When I woke up this morning, I had no intention of going to a contemporary dance class. I haven’t taken contemporary or modern in at least a year, largely because I have been struggling with a knee injury the better part of that time. Even as the pain has subsided, it is taking far longer to get back in shape than I had hoped.
Dance classes where I feel like I’m in total control have become my classes of choice. Because when I know that I can modify or avoid a step if needed, I can easily pass over the hurdle of worrying about re-injury.
Unfortunately, when I arrived to sign in to my tap class, it was strangely full. I hadn’t taken dance class in more than a week because of a recent resurgence of pain over the last few weeks. Now that it had calmed down, I was determined to not leave Broadway Dance Center without taking class. With no shoes other then tap shoes with me and no tap classes in a time frame that would fit in my schedule, contemporary jazz was my only viable option.
So I entered class optimistically, proud of myself for sticking to my guns. But it didn’t take long for all the ‘voices’ in my head to try to talk me out of it. It’s pretty hot outside, so I was basically sweating already before I even started moving. And I was feel pretty uncomfortable. I didn’t know the warm up and couldn’t seem to find my balance.
I decided as each of these moments came about to practice gratitude and meet myself where I was. Nice to stretch in this kind of heat and move my body. No matter what, I thought.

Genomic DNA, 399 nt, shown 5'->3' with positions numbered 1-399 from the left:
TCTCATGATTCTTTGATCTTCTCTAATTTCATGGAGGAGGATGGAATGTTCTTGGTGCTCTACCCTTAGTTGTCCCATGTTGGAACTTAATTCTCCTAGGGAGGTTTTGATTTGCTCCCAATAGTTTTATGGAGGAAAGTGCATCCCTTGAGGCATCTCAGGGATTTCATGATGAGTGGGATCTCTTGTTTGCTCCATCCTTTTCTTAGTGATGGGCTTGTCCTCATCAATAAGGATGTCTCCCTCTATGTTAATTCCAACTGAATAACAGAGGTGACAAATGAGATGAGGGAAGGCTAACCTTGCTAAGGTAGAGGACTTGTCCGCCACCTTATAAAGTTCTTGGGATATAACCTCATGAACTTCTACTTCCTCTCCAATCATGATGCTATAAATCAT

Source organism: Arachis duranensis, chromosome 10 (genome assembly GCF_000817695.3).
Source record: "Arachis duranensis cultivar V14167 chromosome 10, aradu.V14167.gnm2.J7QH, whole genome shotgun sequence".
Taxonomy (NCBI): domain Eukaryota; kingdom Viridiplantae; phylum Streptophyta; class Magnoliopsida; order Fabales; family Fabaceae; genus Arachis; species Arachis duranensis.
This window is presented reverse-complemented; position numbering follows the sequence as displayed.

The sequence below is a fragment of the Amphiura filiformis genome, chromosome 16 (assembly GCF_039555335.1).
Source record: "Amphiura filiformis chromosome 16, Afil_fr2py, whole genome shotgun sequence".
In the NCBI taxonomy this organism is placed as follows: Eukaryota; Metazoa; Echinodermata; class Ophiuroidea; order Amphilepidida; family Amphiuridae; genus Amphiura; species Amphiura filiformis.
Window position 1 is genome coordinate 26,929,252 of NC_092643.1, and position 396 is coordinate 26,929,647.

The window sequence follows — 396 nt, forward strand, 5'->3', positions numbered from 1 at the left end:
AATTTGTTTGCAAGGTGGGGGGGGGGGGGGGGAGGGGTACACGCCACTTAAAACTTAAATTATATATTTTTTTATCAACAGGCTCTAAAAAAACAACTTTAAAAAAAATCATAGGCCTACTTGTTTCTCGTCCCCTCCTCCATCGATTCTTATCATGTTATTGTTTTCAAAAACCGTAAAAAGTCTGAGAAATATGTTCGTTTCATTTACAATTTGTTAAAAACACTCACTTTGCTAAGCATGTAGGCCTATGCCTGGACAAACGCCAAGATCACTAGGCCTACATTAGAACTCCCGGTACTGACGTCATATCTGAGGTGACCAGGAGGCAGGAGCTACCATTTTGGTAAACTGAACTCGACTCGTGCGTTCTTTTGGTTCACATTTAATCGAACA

But when it came time to learn the combination, I was struck with fear. In contemporary dance, the movements flow and don’t have names and often don’t have counts either. How was I going to pick this up?
I could have gotten hung up on perfection, but once again, decided that it was okay if I just got a little bit, and then got I little bit more each time.
And then came the floor sequence. Sheer terror!
I didn’t have knee pads with me, worried about bending my knees too much, and was resisting the idea of being on my knees so hard. I was already imagining the pain before I even tried to do the choreography!
My brain went into overdrive. This is a really bad idea, Natalie. Your knees aren’t ready for this. You’re going to get hurt again. In that moment, I told myself, Just try it. If you still feel like you should leave in 10 minutes, you can.
Once I gave myself permission to leave, it became instantly easier to focus on what I was doing, and I actually started enjoying myself. I surprised myself repeatedly with how much I was able to pick up just using my eyes and ears — even though I’m out of practice — once I was able to let go of my fear.
I ended up staying through the end of the class and loving it. I tapped into the experience enough to recognize how much I’ve been letting perfectionism get in my way. So often, I am actually able to do way more than I think is possible, but worrying about getting it right prevents me from even trying.
And yes, my knees are bruised, but they aren’t broken. I lived to dance another day.